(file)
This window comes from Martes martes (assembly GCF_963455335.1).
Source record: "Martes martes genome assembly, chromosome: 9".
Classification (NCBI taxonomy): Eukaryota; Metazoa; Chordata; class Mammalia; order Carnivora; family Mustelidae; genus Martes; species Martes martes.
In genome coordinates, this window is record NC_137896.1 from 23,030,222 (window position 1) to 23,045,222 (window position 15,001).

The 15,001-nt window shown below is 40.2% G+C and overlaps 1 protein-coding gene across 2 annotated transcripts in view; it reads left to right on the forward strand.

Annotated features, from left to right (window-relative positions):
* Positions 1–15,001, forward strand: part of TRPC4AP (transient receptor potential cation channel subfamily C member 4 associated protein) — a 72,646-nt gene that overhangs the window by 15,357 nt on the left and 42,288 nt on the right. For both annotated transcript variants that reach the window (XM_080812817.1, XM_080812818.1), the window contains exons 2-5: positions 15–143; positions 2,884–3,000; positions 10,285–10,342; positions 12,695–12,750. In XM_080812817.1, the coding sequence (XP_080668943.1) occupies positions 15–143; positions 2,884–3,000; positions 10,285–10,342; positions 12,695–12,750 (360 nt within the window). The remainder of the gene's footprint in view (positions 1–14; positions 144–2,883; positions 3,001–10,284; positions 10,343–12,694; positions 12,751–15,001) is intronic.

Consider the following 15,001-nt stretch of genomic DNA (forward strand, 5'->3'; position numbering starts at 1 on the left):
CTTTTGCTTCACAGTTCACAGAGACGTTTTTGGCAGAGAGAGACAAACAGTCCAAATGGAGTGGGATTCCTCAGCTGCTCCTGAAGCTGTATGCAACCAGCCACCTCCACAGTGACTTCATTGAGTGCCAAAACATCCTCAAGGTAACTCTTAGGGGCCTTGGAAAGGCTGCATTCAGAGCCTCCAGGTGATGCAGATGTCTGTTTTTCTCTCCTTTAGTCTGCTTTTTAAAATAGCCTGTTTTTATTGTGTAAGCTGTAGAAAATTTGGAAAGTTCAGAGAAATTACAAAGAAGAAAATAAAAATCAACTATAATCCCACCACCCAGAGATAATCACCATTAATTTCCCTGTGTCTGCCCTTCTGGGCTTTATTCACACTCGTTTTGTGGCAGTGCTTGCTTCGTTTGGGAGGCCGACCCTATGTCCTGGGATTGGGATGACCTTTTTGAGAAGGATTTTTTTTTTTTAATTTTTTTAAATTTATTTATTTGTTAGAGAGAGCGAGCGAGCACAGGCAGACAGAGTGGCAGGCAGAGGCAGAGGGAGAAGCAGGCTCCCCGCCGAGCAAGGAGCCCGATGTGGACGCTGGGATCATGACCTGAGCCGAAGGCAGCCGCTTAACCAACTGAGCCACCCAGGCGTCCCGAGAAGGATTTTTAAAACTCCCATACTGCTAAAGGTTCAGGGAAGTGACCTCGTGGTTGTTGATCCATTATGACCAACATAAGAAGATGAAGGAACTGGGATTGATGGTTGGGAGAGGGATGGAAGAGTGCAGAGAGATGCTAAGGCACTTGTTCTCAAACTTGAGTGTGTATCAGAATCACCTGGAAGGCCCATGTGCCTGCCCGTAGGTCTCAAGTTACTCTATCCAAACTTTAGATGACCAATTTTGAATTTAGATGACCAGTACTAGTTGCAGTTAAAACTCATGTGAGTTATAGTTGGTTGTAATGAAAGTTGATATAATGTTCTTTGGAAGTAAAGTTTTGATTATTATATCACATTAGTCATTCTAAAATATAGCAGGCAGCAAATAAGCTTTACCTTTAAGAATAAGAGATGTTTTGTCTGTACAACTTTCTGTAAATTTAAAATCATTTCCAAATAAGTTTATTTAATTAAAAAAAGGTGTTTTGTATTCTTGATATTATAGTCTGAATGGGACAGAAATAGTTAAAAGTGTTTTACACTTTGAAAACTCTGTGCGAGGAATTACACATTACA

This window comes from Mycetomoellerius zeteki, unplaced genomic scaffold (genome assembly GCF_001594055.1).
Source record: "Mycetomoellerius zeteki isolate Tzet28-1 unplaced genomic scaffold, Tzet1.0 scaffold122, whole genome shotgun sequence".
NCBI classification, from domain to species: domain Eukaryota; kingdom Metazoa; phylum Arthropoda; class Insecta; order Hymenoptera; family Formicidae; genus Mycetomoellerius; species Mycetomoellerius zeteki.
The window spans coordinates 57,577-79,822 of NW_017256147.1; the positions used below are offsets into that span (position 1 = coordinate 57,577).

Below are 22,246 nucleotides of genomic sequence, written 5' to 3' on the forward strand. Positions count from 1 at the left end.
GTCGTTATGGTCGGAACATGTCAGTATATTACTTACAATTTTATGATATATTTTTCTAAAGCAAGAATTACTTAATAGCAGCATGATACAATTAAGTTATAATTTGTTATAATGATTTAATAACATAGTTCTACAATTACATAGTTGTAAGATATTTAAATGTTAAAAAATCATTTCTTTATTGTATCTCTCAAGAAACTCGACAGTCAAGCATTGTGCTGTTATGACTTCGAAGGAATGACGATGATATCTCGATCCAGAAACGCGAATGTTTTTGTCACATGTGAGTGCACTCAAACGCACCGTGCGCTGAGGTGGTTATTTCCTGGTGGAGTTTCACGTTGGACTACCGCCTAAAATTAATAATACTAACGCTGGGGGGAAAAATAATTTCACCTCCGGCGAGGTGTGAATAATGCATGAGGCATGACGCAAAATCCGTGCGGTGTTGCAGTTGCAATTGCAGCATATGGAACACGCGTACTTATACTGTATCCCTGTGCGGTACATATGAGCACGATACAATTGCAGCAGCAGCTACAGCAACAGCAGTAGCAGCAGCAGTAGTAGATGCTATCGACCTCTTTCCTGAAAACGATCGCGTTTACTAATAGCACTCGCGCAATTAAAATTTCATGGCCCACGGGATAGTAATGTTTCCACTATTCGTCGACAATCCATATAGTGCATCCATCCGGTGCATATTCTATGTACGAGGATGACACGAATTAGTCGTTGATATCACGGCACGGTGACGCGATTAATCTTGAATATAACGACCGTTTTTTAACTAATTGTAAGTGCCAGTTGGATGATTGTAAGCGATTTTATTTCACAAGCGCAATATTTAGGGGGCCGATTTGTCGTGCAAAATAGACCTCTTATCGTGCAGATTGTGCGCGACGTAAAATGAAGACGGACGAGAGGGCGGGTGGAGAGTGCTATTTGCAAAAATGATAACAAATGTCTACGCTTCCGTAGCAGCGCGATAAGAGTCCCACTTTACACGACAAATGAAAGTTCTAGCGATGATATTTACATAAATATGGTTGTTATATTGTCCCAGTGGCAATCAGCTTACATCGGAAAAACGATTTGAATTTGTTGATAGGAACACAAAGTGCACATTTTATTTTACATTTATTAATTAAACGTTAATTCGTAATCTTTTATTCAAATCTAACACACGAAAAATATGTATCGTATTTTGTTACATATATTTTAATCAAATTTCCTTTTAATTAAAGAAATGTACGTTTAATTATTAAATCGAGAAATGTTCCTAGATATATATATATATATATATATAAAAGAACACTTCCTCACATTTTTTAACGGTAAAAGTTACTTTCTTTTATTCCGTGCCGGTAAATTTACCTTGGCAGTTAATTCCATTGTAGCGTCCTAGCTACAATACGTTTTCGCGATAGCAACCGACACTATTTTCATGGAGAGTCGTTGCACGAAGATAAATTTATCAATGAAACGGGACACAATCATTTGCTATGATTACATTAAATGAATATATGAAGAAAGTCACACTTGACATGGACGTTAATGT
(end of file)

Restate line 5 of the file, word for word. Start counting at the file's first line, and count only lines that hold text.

The 15,001-nt window shown below is 40.2% G+C and overlaps 1 protein-coding gene across 2 annotated transcripts in view; it reads left to right on the forward strand.